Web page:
On the whole, looking at the selection of characters in the deck, I rather suspect the deck was devised by someone who had never seen the show properly - which would explain the good guys being pulled from history books. And as for the Aliens selection, it looks like they just went through the seminal Target tie-in tome The Doctor Who Monster Book which was first published back in November 1975. And hence, there are no monsters more recent that Tom Baker's first season, and even then with only Davros and the Zygons appearing. But while it was suspicious there were no newer monsters and villains, in all fairness, it is a rather good list of famous foes!
The Giant Robot
The Ice Warriors
The Spiders of Metebelis
However there is an obvious anomaly - for although we do have their creator, Davros, their hired muscle, the Ogrons, and two races they fought bloody and bitter wars with, the Mechanoids and the Draconians, the Doctor's most famous enemies, the Daleks do not appear. Now possibly this was down to the fact that Terry Nation, who originally created the intergalactic terrors, still owned the copyright to the Daleks, and indeed around this time he was considering various plans featuring the pepperpots from Skaro such as having them appear in Blake's 7 and developing a separate Dalek series.
However judging from some of the attributes given on the cards, it is equally plausible that the Daleks being missing was just a blunder. For it seems clear that not only had whoever devised the set never seen Doctor Who, they were also wildly oblivious to history too, and even what was on the cards as well. For example, Boadicea has a Weapons score of 0 despite being shown waving a dirty great sword and riding in her famous chariot with spiky wheels!
It is also a shame that the artwork on the cards isn't quite as good as the Marvel pack. Some cards do like rather nice, and it's fun to see familiar faces from Whoniverse rendered in a pseudo comic-book style. On the downside though, many are clearly copied from very familiar photos (hello again Target's Doctor Who Monster Book), and some look distinctly wobbly. And as many of photos in that beloved tome were in black and white, you can see where the artist has just been guessing what was in the dark, smudgy areas. The Ogron is a great example of this, with clear guesswork filling in many areas of shadowed detail, and the whole picture looking like a ripply funfair mirror reflection. See also the background face on the Spiders from Metebelis card, whose features have been clearly surmised from a blurry photo.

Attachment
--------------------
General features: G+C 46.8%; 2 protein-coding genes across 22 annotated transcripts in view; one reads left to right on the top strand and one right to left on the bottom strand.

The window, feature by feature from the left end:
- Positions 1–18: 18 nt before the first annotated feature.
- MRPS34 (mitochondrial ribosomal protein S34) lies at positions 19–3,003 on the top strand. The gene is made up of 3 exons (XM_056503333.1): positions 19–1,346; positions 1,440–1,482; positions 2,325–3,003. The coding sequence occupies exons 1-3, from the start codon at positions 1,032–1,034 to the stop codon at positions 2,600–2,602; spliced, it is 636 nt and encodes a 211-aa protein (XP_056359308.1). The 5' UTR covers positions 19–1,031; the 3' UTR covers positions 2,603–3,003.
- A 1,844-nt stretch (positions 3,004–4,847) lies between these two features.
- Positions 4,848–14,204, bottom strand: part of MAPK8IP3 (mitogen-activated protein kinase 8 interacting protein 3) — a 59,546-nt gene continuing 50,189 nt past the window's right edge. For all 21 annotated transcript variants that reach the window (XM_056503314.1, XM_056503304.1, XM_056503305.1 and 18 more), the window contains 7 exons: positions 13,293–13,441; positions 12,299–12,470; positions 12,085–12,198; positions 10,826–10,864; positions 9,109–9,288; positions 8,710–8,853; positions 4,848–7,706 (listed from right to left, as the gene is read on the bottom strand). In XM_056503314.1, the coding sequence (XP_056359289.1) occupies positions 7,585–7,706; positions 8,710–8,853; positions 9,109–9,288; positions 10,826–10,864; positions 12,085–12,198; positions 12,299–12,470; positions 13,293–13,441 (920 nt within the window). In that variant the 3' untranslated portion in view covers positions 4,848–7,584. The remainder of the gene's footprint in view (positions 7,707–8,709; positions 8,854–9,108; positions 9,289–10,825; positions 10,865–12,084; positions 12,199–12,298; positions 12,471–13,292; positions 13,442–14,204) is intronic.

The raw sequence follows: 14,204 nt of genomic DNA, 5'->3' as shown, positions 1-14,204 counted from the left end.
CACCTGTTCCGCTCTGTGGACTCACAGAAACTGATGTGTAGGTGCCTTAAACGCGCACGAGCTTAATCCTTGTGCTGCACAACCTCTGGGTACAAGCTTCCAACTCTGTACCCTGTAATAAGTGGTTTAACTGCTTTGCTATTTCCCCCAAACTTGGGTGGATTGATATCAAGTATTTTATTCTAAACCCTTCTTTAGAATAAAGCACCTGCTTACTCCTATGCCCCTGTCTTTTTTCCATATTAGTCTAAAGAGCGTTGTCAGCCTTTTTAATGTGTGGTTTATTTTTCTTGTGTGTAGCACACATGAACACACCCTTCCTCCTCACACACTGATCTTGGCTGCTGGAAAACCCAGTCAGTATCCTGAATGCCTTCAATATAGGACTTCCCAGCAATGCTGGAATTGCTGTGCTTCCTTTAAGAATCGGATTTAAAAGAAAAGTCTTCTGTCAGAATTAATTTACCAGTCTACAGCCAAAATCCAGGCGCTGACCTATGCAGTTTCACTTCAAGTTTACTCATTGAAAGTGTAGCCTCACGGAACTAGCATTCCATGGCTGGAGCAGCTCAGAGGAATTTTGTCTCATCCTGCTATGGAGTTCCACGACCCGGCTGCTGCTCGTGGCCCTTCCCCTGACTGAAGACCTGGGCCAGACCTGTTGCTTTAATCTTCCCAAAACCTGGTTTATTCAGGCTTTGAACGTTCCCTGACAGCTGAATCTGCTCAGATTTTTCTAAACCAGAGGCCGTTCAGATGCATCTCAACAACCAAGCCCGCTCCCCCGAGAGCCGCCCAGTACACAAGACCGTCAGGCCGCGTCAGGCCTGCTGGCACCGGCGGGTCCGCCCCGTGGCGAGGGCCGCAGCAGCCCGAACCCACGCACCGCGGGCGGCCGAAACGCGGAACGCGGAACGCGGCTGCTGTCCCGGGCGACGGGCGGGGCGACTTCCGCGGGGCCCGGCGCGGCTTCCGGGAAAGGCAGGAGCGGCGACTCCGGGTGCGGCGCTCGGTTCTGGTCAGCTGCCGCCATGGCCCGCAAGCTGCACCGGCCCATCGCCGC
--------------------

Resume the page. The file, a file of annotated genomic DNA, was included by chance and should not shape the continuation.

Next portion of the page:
On the whole then, while it seemed like a brilliant concept, sadly this Doctor Who Trump Card Game didn't quite deliver on its promise. Nor did it live up to its Marvel cousin - while that card game had felt authentic and official, to the extent it was like a little loose leaf encyclopedia or guidebook for the Marvel Universe, the flawed execution of the Doctor Who game clearly marked it out as cash-in tat. Much like the Doctor Who Annuals of the same era (more on which another day), or the previously discussed TARDIS Tuner, while we were happy to have them - there wasn't a lot of merch about back then remember - at the same time you knew they weren't exactly right. They weren't proper Doctor Who like the Target Books or the Palitoy Talking Dalek. In fact, in many ways, they were a pale shadow of Doctor Who cards given away free with Weetabix around the time which featured not only better art but an innate understanding of the series (and again, more on those another day)
However despite all that, the set now goes for a hefty price, with many sellers flogging off individual cards for a couple of quid a go. And while my inner collecting geek naturally baulks at breaking up sets and selling off cards one by one in this manner, at the same time I can understand why you might really want, for example, the Sea Devil or Mechanoid cards, but be more than happy to pass on the wobbly Ogron...